The blast happened about an hour after a bomb blew up on a crowded passenger bus some 300 kilometers (190 miles) to the west, injuring at least 18 people in the town of Polomolok, officials said.
No group claimed responsibility for either attack. Col. Rolando Joselito Bautista, the military commander in Basilan province, where the second blast occurred, said Abu Sayyaf militants were among the initial suspects in that attack because of their history of deadly bombings in the area, where the al-Qaida-linked group first surfaced in the 1990s.
The roadside bomb struck the two-vehicle convoy of Isabela city Vice Mayor Abdulbaki Ajibon, killing her driver and another passenger, and two pedestrians, said Bautista. Ajibon was uninjured, although her SUV was badly damaged.
"The vice mayor was shocked but she's safe. Two of her people died in this attack," Isabela police chief Supt. Albert Larubis told The Associated Press by telephone.
The bomb was packed with shrapnel and shattered the glass of nearby buildings, he said. It occurred in front of the house of Mayor Cherrylyn Santos-Akbar, who was not home, he said. Three years ago, a roadside bomb exploded as Ajibon's convoy was passing in the same area that was hit by Thursday's bombing, although no one was killed or wounded in that past attack, police said.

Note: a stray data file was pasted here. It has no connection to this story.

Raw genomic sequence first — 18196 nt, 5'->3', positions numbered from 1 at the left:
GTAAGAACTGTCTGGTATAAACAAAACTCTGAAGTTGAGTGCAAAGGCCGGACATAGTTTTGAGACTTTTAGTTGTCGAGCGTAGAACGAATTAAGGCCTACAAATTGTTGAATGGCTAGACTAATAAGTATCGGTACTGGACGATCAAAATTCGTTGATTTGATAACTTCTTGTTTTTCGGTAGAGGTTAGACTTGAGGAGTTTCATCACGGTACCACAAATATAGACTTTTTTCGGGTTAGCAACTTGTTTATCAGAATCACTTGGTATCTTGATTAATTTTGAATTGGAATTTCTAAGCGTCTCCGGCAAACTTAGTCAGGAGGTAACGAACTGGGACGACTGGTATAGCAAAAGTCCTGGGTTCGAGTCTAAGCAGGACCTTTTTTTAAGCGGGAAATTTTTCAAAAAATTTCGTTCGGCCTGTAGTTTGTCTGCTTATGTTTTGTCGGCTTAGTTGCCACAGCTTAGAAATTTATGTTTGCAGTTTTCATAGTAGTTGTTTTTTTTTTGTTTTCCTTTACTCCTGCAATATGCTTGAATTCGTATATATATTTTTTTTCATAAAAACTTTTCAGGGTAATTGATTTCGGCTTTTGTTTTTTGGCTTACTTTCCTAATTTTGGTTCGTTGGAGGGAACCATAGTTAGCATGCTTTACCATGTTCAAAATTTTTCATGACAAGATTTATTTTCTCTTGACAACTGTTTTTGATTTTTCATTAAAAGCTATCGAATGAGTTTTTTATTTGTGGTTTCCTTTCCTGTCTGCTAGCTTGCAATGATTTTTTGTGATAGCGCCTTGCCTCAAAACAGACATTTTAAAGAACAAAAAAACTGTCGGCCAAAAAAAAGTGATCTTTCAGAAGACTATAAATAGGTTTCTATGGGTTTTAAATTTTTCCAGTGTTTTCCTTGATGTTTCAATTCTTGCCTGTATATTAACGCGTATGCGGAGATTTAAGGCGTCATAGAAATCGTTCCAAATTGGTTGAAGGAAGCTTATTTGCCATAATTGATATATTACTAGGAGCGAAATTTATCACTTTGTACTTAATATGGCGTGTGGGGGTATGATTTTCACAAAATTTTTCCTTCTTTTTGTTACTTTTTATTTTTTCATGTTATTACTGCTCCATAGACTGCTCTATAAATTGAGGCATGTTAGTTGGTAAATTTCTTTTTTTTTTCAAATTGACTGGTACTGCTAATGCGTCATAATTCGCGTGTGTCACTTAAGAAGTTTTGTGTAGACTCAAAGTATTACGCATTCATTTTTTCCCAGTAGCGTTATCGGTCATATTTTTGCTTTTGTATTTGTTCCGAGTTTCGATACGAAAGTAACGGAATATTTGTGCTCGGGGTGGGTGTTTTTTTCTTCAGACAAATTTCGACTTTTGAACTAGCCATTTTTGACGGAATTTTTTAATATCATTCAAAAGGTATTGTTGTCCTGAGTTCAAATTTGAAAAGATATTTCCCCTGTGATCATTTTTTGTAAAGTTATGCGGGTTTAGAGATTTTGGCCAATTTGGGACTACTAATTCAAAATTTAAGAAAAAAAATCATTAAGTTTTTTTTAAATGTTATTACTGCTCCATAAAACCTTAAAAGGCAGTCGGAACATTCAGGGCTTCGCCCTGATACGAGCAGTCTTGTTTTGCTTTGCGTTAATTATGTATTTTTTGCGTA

Ajibon was reportedly aspiring for a higher office in next year's elections and investigators were also trying to determine if the attack had something to do with the often-violent political rivalries in the south.
The earlier bomb on the bus appeared to have been placed in the overhead baggage bin, officials said. The injured were rushed to nearby hospitals in General Santos city, in South Cotabato province. They included a 9-year-old girl with a serious head wound, according to emergency ward nurse Gina Loren.
Past bombings of passenger buses in the south have been blamed on Muslim insurgents and criminal gangs.
The Abu Sayyaf has been designated as a terrorist organization by the United Nations and the Philippines for deadly bombings, extortion, kidnappings for ransom and beheadings.
It's one of at least four Muslim rebel groups outside of a peace deal the government signed with the largest insurgent group, the Moro Islamic Liberation Front, last year in the hope of peacefully settling a decades-old separatist rebellion by minority Muslims in the south of the largely Catholic nation.